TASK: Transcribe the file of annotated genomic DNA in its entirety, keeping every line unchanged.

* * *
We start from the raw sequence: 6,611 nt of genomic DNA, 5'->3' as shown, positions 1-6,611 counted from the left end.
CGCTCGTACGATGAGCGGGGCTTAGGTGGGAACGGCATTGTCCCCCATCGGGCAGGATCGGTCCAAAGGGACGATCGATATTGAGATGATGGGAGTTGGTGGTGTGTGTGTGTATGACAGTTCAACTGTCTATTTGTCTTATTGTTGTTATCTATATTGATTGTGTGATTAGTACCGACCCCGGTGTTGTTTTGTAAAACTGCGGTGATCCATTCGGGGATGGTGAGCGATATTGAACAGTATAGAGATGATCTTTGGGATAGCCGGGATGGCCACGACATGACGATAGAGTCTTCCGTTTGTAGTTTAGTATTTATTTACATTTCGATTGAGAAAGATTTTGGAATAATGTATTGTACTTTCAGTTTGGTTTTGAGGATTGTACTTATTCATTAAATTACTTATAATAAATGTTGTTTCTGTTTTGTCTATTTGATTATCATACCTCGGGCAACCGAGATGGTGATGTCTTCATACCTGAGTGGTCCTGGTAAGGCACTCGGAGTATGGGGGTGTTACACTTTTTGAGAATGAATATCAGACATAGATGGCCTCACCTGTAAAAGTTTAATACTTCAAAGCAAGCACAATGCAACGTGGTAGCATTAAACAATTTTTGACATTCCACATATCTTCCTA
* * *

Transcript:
We start from the raw sequence: 6,611 nt of genomic DNA, 5'->3' as shown, positions 1-6,611 counted from the left end.
CGCTCGTACGATGAGCGGGGCTTAGGTGGGAACGGCATTGTCCCCCATCGGGCAGGATCGGTCCAAAGGGACGATCGATATTGAGATGATGGGAGTTGGTGGTGTGTGTGTGTATGACAGTTCAACTGTCTATTTGTCTTATTGTTGTTATCTATATTGATTGTGTGATTAGTACCGACCCCGGTGTTGTTTTGTAAAACTGCGGTGATCCATTCGGGGATGGTGAGCGATATTGAACAGTATAGAGATGATCTTTGGGATAGCCGGGATGGCCACGACATGACGATAGAGTCTTCCGTTTGTAGTTTAGTATTTATTTACATTTCGATTGAGAAAGATTTTGGAATAATGTATTGTACTTTCAGTTTGGTTTTGAGGATTGTACTTATTCATTAAATTACTTATAATAAATGTTGTTTCTGTTTTGTCTATTTGATTATCATACCTCGGGCAACCGAGATGGTGATGTCTTCATACCTGAGTGGTCCTGGTAAGGCACTCGGAGTATGGGGGTGTTACACTTTTTGAGAATGAATATCAGACATAGATGGCCTCACCTGTAAAAGTTTAATACTTCAAAGCAAGCACAATGCAACGTGGTAGCATTAAACAATTTTTGACATTCCACATATCTTCCTA